In view of the history of bad relations between the CIA and ISI during the period before the raid, it is inconceivable to me that the cooperation between them that Hersh describes could have taken place. That Hersh mentions none of these tensions and nothing at all about the state of CIA–ISI relations seems to me inexplicable. Moreover, in the aftermath of the Abbottabad raid, both the commanding general of the Pakistani army and senior ISI officers faced acute embarrassment and accusations from the civilian government, the parliament, the media, and the public. They were deemed incompetent for allowing US helicopters into Pakistani airspace. It is not plausible that military commanders would deliberately risk the kind of humiliation that Pakistan’s army then faced. Hersh does not mention any of this fallout.
As for US participation in the alleged cooperation, I cannot imagine that the administration, once it discovered bin Laden’s whereabouts, would so calmly accept that he had been kept hidden by Pakistan, with support from Saudi Arabia, since 2006. Wouldn’t the US have held these states accountable for the al-Qaeda attacks bin Laden may have planned during the time he was being looked after by Pakistan and the Saudis? Was the CIA, after spending two decades looking for bin Laden, suddenly going to start cooperating closely with the forces that had provided him sanctuary?
Finally, if the Pakistani military knew in advance about the US raid and had told everyone to stand down, dozens of senior Pakistani officers must have been informed. In Abbottabad alone, senior officers from the army, ISI, paramilitary, air force, the cadet college, police, civil bureaucracy, fire brigade, and dozens more would have to have been in on the plan in order to avoid any interference with the US raiders. Yet word of such a deal has never leaked out, and even the many sources of political gossip in Pakistan do not mention it.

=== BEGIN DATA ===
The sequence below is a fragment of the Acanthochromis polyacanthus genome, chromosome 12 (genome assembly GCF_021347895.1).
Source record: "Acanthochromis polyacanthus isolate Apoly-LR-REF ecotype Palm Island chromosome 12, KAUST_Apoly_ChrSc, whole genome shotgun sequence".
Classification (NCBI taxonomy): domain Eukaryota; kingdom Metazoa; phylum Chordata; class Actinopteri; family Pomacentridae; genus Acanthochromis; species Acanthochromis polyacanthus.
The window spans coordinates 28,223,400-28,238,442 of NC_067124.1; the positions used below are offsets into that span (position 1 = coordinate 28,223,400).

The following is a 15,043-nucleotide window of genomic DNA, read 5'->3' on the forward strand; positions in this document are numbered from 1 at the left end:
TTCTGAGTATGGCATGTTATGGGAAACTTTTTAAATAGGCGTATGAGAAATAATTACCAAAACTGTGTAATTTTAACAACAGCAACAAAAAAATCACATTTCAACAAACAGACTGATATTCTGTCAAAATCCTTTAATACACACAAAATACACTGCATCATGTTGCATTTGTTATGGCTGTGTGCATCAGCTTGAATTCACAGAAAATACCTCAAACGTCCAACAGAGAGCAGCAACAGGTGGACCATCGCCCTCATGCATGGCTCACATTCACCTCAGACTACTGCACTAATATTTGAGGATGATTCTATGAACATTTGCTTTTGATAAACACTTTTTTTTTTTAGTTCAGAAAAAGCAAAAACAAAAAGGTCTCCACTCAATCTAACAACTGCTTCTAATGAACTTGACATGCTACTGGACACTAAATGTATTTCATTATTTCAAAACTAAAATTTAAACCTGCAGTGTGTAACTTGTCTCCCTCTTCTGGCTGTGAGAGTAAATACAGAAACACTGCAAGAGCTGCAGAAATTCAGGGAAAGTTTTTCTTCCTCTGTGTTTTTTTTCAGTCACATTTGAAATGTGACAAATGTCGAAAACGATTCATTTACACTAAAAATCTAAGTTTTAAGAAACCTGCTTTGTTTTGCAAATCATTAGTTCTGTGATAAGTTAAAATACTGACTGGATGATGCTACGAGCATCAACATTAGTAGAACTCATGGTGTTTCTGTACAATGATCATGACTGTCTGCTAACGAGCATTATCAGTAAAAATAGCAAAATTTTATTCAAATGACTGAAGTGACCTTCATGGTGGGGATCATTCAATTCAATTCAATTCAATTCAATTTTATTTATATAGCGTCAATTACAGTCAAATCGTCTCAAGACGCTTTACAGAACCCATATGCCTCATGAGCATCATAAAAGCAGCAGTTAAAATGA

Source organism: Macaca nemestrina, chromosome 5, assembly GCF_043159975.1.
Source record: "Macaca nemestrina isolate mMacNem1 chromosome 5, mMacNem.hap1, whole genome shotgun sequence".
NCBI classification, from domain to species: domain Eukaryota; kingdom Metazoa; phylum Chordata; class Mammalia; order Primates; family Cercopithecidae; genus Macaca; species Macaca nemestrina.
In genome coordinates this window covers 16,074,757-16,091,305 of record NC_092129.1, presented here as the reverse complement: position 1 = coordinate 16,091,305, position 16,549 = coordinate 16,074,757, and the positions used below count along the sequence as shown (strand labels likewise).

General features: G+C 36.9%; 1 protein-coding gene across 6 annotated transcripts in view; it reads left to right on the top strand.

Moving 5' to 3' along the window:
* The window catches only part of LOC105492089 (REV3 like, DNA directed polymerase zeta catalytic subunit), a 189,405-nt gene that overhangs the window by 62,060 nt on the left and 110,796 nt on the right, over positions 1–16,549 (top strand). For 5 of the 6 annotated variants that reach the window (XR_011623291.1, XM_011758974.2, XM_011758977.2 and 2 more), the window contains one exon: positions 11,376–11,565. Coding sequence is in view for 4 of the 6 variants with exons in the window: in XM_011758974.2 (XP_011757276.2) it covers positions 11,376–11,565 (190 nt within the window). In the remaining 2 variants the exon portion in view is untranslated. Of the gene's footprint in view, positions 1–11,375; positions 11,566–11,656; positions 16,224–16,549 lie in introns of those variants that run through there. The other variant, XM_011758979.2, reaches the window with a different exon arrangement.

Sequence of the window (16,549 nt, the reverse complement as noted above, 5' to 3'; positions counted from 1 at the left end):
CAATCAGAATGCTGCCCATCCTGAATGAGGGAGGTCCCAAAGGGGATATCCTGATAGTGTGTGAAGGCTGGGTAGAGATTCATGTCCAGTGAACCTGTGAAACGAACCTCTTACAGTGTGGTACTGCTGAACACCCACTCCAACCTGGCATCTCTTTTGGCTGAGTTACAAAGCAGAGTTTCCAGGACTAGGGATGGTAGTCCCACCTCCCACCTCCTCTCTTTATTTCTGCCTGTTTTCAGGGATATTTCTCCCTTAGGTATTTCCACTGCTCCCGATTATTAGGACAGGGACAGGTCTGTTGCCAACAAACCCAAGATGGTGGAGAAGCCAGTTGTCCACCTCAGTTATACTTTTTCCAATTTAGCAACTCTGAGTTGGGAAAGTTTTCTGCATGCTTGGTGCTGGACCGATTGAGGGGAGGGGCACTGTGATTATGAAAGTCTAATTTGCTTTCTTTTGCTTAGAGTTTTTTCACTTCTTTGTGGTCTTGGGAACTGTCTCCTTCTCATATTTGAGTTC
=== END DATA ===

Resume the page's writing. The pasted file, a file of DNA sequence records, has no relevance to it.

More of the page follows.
The other three essays in Hersh’s book concern America’s policy in Syria and particularly President Obama’s surprising decision not to intervene after an extremely destructive chemical attack on the Damascus suburb of Ghouta in August 2013 was determined to have been conducted by the Assad regime. During the previous year, Obama had insisted that the Syrian government’s use of chemical weapons would be a “red line” and that there would be “enormous consequences” for violating it. Soon after the Assad regime was found responsible for the attack, Senate Majority Leader Harry Reid introduced a resolution that would allow the US to intervene militarily in the Syrian civil war. But in September, before any plans for American action had been put into effect, Obama canceled them altogether after Syria, with Russia’s prompting, agreed to destroy its entire chemical weapons arsenal.
This, at least, is the story that the US government tells; Hersh has a different version of what happened. He argues that the sarin attacks on Ghouta, which killed hundreds of people, were not carried out by President Bashar al-Assad’s forces as was widely believed at the time, but, with Turkey’s help, by Jabhat al-Nusra, a Syrian affiliate of al-Qaeda that opposes both the Assad regime and the Islamic State in Iraq and Syria (ISIS).
Hersh suspects that al-Nusra and Turkey conducted the chemical attack in order to provoke the US to intervene and punish the Syrian government. “Erdoğan’s hope,” Hersh writes, “was to instigate an event that would force the US to cross the red line.”
By 2013, there was certainly a strong belief in the Middle East that only US military intervention could bring the civil war in Syria to an end. Hersh’s claim that Turkey attempted to bring about such an intervention, however, is not adequately supported by other evidence or sources. In the absence of such evidence, it is hard to believe that Turkey’s involvement in a secret attack would not have been leaked, or publicly criticized, by some of President Erdoğan’s many opponents. It is equally doubtful that Erdoğan would have risked the damage to Turkey’s international standing, and his relations with major powers, if it became known that he was providing arms, including lethal gas, to al-Qaeda terrorists.
I’ve long admired the skill and independence with which Hersh has brought important and concealed information to light, and we can be sure there is no shortage of conspiracies to be revealed in a Muslim world torn apart by competing jihadist groups and by civil wars. But neither of the theories of secret conspiracy that Hersh presents in his book is backed up by strong evidence.